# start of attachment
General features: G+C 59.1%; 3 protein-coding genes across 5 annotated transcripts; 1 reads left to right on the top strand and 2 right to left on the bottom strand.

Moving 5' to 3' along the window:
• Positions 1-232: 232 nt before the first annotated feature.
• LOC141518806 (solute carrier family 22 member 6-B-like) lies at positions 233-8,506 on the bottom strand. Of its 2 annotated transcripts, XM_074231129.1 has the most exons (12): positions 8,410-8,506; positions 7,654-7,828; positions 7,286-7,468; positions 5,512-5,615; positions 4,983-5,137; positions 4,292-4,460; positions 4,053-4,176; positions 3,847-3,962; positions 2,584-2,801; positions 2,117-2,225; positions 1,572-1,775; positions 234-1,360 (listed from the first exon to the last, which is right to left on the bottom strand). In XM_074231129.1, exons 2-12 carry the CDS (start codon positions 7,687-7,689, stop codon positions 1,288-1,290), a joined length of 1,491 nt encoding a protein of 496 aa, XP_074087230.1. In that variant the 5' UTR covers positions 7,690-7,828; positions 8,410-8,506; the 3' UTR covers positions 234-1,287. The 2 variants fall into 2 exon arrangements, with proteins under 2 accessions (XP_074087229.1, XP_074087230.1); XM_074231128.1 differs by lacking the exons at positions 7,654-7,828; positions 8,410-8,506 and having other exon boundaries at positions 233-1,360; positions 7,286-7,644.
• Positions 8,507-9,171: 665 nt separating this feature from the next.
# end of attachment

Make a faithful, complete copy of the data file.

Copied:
General features: G+C 59.1%; 3 protein-coding genes across 5 annotated transcripts; 1 reads left to right on the top strand and 2 right to left on the bottom strand.

Moving 5' to 3' along the window:
• Positions 1-232: 232 nt before the first annotated feature.
• LOC141518806 (solute carrier family 22 member 6-B-like) lies at positions 233-8,506 on the bottom strand. Of its 2 annotated transcripts, XM_074231129.1 has the most exons (12): positions 8,410-8,506; positions 7,654-7,828; positions 7,286-7,468; positions 5,512-5,615; positions 4,983-5,137; positions 4,292-4,460; positions 4,053-4,176; positions 3,847-3,962; positions 2,584-2,801; positions 2,117-2,225; positions 1,572-1,775; positions 234-1,360 (listed from the first exon to the last, which is right to left on the bottom strand). In XM_074231129.1, exons 2-12 carry the CDS (start codon positions 7,687-7,689, stop codon positions 1,288-1,290), a joined length of 1,491 nt encoding a protein of 496 aa, XP_074087230.1. In that variant the 5' UTR covers positions 7,690-7,828; positions 8,410-8,506; the 3' UTR covers positions 234-1,287. The 2 variants fall into 2 exon arrangements, with proteins under 2 accessions (XP_074087229.1, XP_074087230.1); XM_074231128.1 differs by lacking the exons at positions 7,654-7,828; positions 8,410-8,506 and having other exon boundaries at positions 233-1,360; positions 7,286-7,644.
• Positions 8,507-9,171: 665 nt separating this feature from the next.